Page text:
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The Valyrian languages are a fictional language family in the A Song of Ice and Fire series of fantasy novels by George R. R. Martin, and in their television adaptation Game of Thrones.

Created byDavid J. Peterson, George R. R. Martin
DateFrom 2012
Setting and usage
SourcesA priori language
Language codes
ISO 639-3
This article contains IPA phonetic symbols. Without proper rendering support, you may see question marks, boxes, or other symbols instead of Unicode characters. For an introductory guide on IPA symbols, see Help:IPA.

In the novels, High Valyrian and its descendant languages are often mentioned but not developed beyond a few words. For the TV series, linguist David J. Peterson created the High Valyrian language, as well as the derivative languages Astapori and Meereenese Valyrian, based on the fragments given in the novels.[1] Valyrian and Dothraki have been described as "the most convincing fictional tongues since Elvish".[2]


High ValyrianEdit

Nyke Daenerys Jelmāzmo hen Targārio Lentrot, hen Valyrio Uēpo ānogār iksan. Valyrio muño ēngos ñuhys issa.

"I am Daenerys Stormborn of the House Targaryen, of the blood of Old Valyria. Valyrian is my mother tongue."

Game of Thrones, season 3, episode 4[3]

In the world of A Song of Ice and Fire, High Valyrian occupies a cultural niche similar to that of Latin in medieval Europe.[4] The novels describe it as no longer being used as a language of everyday communication, but rather as a language of learning and education among the nobility of Essos and Westeros, with much literature and song composed in Valyrian.


David J. Peterson, creator of the spoken Valyrian languages for Game of Thrones

To create the Dothraki and Valyrian languages to be spoken in Game of Thrones, HBO selected the linguist David J. Peterson through a competition among conlangers. The producers gave Peterson a largely free hand in developing the languages, as, according to Peterson, George R. R. Martin himself was not very interested in the linguistic aspect of his works.[4] The already published novels include only a few words of High Valyrian, including valar morghulis ("all men must die"), valar dohaeris ("all men must serve") and dracarys ("dragonfire"). For the forthcoming novel The Winds of Winter, Peterson has supplied Martin with additional Valyrian translations.[4]

Peterson commented that he considered Martin's choice of dracarys unfortunate because of its (presumably intended) similarity to the Latin word for dragon, draco. Because the Latin language does not exist in the fictional world of A Song of Ice and Fire, Peterson chose to treat the similarity as coincidental and made dracarys an independent lexeme;[5] his High Valyrian term for dragon is zaldrīzes. The phrases valar morghulis and valar dohaeris, on the other hand, became the foundation of the language's conjugation system.[4] Another word, trēsy, meaning "son", was coined in honour of Peterson's 3000th Twitter follower.[6]

Peterson did not create a High Valyrian writing system at the time, but he commented that he "was thinking something more like Egyptian's system of hieroglyphs—not in style, necessarily, but in their functionality. Egyptian had an alphabet, of sorts, a couple of phonetically-based systems, and a logography all layered on top of one another."[7] In the third season's episode "The Bear and the Maiden Fair", Talisa is seen writing a Valyrian letter in the Latin alphabet, because according to Peterson, "it didn't seem worthwhile to create an entire writing system for what ultimately is kind of a throwaway shot".[8]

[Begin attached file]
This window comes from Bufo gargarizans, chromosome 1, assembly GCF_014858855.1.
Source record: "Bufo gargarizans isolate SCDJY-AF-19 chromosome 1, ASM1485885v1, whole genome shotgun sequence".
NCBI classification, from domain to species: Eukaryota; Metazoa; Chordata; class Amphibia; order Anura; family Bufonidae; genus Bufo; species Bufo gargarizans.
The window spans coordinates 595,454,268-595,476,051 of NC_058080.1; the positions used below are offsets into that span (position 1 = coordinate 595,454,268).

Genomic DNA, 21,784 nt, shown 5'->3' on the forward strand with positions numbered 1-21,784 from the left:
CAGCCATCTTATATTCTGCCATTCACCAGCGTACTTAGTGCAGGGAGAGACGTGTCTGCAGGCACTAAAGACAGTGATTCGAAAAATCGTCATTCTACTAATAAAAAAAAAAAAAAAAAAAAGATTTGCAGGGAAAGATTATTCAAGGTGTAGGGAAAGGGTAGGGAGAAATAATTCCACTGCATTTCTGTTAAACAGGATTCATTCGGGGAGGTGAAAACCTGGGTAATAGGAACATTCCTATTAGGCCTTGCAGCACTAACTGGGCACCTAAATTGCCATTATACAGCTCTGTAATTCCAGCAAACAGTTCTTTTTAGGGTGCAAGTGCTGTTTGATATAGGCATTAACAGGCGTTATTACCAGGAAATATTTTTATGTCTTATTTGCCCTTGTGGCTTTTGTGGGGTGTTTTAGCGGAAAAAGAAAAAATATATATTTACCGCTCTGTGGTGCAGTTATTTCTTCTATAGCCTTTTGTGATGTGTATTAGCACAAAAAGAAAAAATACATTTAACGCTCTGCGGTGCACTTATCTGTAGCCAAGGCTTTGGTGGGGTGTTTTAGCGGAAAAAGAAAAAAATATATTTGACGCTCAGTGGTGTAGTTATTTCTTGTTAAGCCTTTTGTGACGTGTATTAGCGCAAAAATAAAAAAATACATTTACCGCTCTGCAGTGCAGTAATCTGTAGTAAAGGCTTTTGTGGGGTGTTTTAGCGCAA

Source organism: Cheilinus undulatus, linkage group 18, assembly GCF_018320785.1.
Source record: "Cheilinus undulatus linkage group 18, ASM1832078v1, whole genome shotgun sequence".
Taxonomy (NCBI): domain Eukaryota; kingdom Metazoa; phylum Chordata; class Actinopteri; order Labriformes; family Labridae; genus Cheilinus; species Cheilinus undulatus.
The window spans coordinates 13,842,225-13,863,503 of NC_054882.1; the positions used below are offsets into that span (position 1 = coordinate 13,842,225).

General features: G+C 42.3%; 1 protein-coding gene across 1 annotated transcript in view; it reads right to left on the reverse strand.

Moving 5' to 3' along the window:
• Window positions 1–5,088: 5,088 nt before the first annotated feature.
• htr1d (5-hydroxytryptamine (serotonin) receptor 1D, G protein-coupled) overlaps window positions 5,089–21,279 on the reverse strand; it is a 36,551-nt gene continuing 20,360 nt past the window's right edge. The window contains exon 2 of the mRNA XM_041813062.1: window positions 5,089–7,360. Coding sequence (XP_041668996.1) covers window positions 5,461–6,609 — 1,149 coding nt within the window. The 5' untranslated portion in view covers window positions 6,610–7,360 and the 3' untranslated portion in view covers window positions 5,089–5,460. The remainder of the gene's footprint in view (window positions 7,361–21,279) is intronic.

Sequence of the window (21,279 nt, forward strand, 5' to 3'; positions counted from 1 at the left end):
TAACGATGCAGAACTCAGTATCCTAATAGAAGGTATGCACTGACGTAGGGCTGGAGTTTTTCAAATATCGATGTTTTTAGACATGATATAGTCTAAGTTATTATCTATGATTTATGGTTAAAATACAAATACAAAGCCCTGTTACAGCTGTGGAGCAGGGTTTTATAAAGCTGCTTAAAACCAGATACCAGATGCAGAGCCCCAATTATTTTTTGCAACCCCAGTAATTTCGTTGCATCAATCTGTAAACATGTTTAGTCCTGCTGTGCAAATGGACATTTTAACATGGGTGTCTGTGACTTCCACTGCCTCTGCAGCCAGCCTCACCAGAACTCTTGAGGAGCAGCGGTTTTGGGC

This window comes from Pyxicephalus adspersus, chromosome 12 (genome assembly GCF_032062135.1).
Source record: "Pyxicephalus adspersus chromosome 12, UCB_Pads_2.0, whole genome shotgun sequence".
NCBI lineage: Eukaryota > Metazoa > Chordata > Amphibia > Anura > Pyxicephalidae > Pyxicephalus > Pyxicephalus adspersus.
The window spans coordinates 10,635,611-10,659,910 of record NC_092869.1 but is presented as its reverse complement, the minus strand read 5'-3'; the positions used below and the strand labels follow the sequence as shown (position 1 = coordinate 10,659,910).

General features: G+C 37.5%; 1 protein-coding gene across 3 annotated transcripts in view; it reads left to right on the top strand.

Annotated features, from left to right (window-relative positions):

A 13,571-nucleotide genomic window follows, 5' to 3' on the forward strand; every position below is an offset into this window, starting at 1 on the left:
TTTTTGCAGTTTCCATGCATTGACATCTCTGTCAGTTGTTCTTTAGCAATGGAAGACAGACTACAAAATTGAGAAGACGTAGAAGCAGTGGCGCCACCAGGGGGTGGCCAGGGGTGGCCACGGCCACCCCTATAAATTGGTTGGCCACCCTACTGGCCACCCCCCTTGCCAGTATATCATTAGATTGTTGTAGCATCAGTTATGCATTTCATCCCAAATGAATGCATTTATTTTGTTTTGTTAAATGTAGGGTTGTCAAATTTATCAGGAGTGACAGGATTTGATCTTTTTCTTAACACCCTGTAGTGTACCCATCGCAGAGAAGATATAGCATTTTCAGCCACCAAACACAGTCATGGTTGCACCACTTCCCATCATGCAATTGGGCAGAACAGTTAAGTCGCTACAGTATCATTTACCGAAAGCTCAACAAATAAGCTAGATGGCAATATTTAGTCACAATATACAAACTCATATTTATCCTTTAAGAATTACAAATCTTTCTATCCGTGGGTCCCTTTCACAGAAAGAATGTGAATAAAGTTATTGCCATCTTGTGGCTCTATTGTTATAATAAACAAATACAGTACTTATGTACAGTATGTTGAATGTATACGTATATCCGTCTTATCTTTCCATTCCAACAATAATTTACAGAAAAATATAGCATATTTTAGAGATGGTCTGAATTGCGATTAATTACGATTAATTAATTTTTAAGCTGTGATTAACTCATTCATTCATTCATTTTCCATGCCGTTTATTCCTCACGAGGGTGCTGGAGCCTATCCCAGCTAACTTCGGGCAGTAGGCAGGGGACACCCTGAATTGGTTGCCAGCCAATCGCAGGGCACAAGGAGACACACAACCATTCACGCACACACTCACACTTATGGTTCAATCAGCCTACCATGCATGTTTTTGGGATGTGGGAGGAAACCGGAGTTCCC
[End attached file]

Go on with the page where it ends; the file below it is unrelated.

At the start of June 2013, there were 667 High Valyrian words.[9]


Labial Dental Alveolar Palatal Velar Uvular Glottal
Nasal m /m/ n /n/ ñ /ɲ/
Plosive p /p/ b /b/ t /t/ d /d/ j /j/c k /k/ g /ɡ/ q /q/
Fricative v /v/b (th /θ/)a s /s/ z /z/ (kh /x/)a gh /ɣ/d h /h/
Trill rh // r /r/
Lateral l /l/ lj /ʎ/


a. ⟨th⟩ and ⟨kh⟩ are not native to High Valyrian but are present in some loanwords, such as the Dothraki arakh.
b. ⟨v⟩ varies between [v] ~ [w].
c. ⟨j⟩ varies between [] ~ [ʒ] ~ [j].
d. ⟨gh⟩ varies between [ɣ] ~ [ʁ].
Front Central Back
Close / High ī, i (iː, i)
ȳ, y (yː, y)
ū, u (uː, u)
Mid ē, e (eː, e) ō, o (oː, o)
Open / Low ā, a (aː, a)

Vowels with a macron over them (ī, ȳ, ū, ē, ō and ā) are long, held for twice as long as short vowels. Some words are distinguished simply by their vowel length in High Valyrian. The rounded vowels ⟨ȳ⟩ and ⟨y⟩ may not be pronounced in modern High Valyrian, as a non-native or prestige language and did not survive into the descendant languages. As a result, while Daenerys Targaryen's first name may generally be pronounced [də.ˈnɛː.ɹɪs] by characters in Game of Thrones, in High Valyrian it would have been closer to [ˈɾys], with a diphthong in the first syllable and a rounded vowel in the last. The long vowels have also been lost in some derived languages; in season 3 of Game of Thrones, we hear Astapori Valyrian, from which all long vowels have been lost.[10]

Syllable stress is penultimate unless the penultimate syllable is light and the antepenultimate syllable is heavy, in which case stress is on the antepenultimate.[12] As a highly inflected language, word order is flexible (a feature lost in derived languages),[10] but sentences with relative clauses are head-final.[3]



There are four grammatical numbers in High Valyrian—singular, plural, paucal and collective. For example, vala "man" (nom. sing.); vali "men" (nom. pl.); valun "some men" (nom. pau.); valar "all men" (nom. coll.).[13][14] The collective can itself be modified by number as a new noun declension, for example azantys "knight, soldier" (nom. sing.) → azantyr "army" (nom. coll.); azantyr "army" (nom. sing.) → azantyri "armies" (nom. pl.).[15]